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Investigation of potential non-HLA rheumatoid arthritis susceptibility loci in a European cohort increases the evidence for nine markers
  1. Darren Plant1,
  2. Edward Flynn1,
  3. Hamdi Mbarek2,
  4. Philippe Dieudé2,
  5. François Cornelis2,
  6. Lisbeth Ärlestig3,
  7. Solbritt Rantapää Dahlqvist3,
  8. George Goulielmos4,
  9. Dimitrios T Boumpas4,
  10. Prodromos Sidiropoulos4,
  11. Julia S Johansen5,
  12. Lykke M Ørnbjerg5,
  13. Merete Lund Hetland5,
  14. Lars Klareskog6,
  15. Andrew Filer7,8,
  16. Christopher D Buckley7,8,
  17. Karim Raza7,8,
  18. Torsten Witte9,
  19. Reinhold E Schmidt9,
  20. Jane Worthington1
  1. 1arc-Epidemiology Unit, University of Manchester, Manchester, UK
  2. 2Department of Rheumatology, Evry University, Paris, France
  3. 3Department of Rheumatology, University Hospital, Umeå, Sweden
  4. 4Clinic of Rheumatology, Department of Medicine, University of Crete, Heraklion, Greece
  5. 5DANBIO, Copenhagen University Hospital at Hvidovre, Copenhagen, Denmark
  6. 6Department of Medicine, Karolinska Institutet, Karolinska University Hospital, Stockholm, Sweden
  7. 7Department of Rheumatology, Sandwell and West Birmingham Hospitals NHS Trust, Birmingham, UK
  8. 8Rheumatology Research Group, The University of Birmingham, Birmingham, UK
  9. 9Department of Immunology and Rheumatology, Hannover Medical School, Hannover, Germany
  1. Correspondence to Dr Darren Plant, arc-Epidemiology Unit, Stopford Building, The University of Manchester, Manchester M13 9PT, UK; darren.plant{at}manchester.ac.uk

Abstract

Background Genetic factors have a substantial role in determining development of rheumatoid arthritis (RA), and are likely to account for 50–60% of disease susceptibility. Genome-wide association studies have identified non-human leucocyte antigen RA susceptibility loci which associate with RA with low-to-moderate risk.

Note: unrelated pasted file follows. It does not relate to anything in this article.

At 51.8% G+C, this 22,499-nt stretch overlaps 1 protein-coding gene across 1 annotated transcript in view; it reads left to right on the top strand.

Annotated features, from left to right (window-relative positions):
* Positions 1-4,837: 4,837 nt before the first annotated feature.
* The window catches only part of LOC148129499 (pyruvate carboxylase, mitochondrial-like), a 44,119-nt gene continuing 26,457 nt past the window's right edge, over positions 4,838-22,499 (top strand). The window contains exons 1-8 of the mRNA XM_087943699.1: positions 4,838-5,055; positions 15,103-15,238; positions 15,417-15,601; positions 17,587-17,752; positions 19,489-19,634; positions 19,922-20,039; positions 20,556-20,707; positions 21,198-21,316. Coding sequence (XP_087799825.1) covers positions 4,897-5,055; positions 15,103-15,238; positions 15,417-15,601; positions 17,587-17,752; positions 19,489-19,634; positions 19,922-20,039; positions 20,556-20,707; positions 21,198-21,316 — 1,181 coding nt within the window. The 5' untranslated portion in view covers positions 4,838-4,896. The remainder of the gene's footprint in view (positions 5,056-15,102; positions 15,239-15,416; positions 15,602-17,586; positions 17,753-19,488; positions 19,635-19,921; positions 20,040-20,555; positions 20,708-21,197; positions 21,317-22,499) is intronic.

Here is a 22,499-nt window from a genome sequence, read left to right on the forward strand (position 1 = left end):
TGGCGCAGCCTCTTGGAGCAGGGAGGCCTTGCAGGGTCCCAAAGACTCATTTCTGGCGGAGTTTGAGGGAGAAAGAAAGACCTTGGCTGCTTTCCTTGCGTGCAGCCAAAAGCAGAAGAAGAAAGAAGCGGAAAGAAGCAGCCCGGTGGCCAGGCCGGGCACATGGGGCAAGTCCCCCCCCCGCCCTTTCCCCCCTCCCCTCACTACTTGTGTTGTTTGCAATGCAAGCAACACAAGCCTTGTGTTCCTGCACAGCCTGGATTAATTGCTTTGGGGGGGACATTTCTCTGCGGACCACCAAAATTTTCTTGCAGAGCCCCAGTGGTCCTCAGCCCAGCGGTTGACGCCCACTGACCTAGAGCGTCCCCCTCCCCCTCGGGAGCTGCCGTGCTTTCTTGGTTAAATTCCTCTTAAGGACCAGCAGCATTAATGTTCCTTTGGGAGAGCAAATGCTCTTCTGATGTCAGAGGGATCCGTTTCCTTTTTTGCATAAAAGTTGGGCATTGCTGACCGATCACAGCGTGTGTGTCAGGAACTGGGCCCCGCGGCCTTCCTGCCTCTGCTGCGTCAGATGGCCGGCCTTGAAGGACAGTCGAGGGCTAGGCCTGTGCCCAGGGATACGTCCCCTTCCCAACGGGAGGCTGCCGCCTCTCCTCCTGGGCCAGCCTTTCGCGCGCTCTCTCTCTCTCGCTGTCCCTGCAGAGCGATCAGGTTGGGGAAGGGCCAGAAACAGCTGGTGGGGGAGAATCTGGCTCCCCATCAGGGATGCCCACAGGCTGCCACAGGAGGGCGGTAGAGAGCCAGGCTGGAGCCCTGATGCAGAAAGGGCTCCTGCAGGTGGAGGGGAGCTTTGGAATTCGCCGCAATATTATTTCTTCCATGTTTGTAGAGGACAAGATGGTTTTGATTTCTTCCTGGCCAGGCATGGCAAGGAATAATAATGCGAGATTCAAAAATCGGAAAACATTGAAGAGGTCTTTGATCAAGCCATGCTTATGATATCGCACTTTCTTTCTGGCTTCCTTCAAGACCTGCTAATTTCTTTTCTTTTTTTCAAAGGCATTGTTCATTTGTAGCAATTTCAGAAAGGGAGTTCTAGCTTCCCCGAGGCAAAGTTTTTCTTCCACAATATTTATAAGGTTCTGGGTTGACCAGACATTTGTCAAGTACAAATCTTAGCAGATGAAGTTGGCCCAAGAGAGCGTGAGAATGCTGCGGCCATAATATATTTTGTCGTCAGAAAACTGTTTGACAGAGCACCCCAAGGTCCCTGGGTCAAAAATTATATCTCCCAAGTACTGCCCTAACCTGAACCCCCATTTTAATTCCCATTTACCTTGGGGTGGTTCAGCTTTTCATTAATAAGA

Objectives To investigate recently identified RA susceptibility markers using cohorts from six European countries, and perform a meta-analysis including previously published results.

Methods 3311 DNA samples were collected from patients from six countries (UK, Germany, France, Greece, Sweden and Denmark). Genotype data or DNA samples for 3709 controls were collected from four countries (not Sweden or Denmark). Eighteen single nucleotide polymorphisms (SNPs) were genotyped using Sequenom MassArray technology. Samples with a >95% success rate and only those SNPs with a genotype success rate of >95% were included in the analysis. Scandinavian patient data were pooled and previously published Swedish control data were accessed as a comparison group. Meta-analysis was used to combine results from this study with all previously published data.

Results After quality control, 3209 patients and 3692 controls were included in the study. Eight markers (ie, rs1160542 (AFF3), rs1678542 (KIF5A), rs2476601 (PTPN22), rs3087243 (CTLA4), rs4810485 (CD40), rs5029937 (6q23), rs10760130 (TRAF1/C5) and rs7574865 (STAT4)) were significantly associated with RA by meta-analysis. All 18 markers were associated with RA when previously published studies were incorporated in the analysis. Data from this study increased the significance for association with RA and nine markers.

Conclusions In a large European RA cohort further evidence for the association of 18 markers with RA development has been obtained.

This paper is freely available online under the BMJ Journals unlocked scheme, see http://ard.bmj.com/info/unlocked.dtl

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Footnotes

  • Funding Provided by the European Community's Sixth Framework Programme AutoCure and by the Wellcome Trust under award 085475.

  • Competing interests None.

  • Ethics approval This study was conducted with the approval of each individual centre.

  • Provenance and peer review Not commissioned; externally peer reviewed.

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